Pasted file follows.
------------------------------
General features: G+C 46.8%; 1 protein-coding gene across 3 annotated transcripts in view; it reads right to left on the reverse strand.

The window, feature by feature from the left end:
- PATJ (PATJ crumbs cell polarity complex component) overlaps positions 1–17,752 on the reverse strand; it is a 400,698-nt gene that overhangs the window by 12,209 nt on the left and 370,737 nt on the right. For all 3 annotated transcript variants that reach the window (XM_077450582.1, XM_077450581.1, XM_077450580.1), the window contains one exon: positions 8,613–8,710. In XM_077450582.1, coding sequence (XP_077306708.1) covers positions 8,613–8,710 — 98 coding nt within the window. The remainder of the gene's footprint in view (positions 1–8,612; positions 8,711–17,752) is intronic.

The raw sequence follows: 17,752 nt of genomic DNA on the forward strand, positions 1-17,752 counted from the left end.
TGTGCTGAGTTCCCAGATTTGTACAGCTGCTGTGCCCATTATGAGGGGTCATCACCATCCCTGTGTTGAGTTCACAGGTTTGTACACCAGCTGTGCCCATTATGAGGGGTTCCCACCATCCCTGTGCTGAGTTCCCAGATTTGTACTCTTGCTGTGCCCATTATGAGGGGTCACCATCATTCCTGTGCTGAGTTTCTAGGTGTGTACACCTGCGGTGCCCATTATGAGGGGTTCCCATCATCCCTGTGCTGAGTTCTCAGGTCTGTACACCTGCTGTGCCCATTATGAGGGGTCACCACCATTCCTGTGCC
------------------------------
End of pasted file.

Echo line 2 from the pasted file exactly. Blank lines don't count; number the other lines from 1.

The window, feature by feature from the left end: